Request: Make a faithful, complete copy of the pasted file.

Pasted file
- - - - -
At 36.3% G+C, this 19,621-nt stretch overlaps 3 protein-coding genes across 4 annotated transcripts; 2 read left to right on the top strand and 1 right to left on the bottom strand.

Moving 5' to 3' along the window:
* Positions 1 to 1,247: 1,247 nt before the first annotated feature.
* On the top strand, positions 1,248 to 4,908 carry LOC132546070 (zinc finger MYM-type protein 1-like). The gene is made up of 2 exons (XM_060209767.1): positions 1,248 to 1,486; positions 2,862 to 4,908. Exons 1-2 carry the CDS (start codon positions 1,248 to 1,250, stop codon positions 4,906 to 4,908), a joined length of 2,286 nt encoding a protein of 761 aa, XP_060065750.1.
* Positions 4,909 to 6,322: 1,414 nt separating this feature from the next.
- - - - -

At 36.3% G+C, this 19,621-nt stretch overlaps 3 protein-coding genes across 4 annotated transcripts; 2 read left to right on the top strand and 1 right to left on the bottom strand.

Moving 5' to 3' along the window:
* Positions 1 to 1,247: 1,247 nt before the first annotated feature.
* On the top strand, positions 1,248 to 4,908 carry LOC132546070 (zinc finger MYM-type protein 1-like). The gene is made up of 2 exons (XM_060209767.1): positions 1,248 to 1,486; positions 2,862 to 4,908. Exons 1-2 carry the CDS (start codon positions 1,248 to 1,250, stop codon positions 4,906 to 4,908), a joined length of 2,286 nt encoding a protein of 761 aa, XP_060065750.1.
* Positions 4,909 to 6,322: 1,414 nt separating this feature from the next.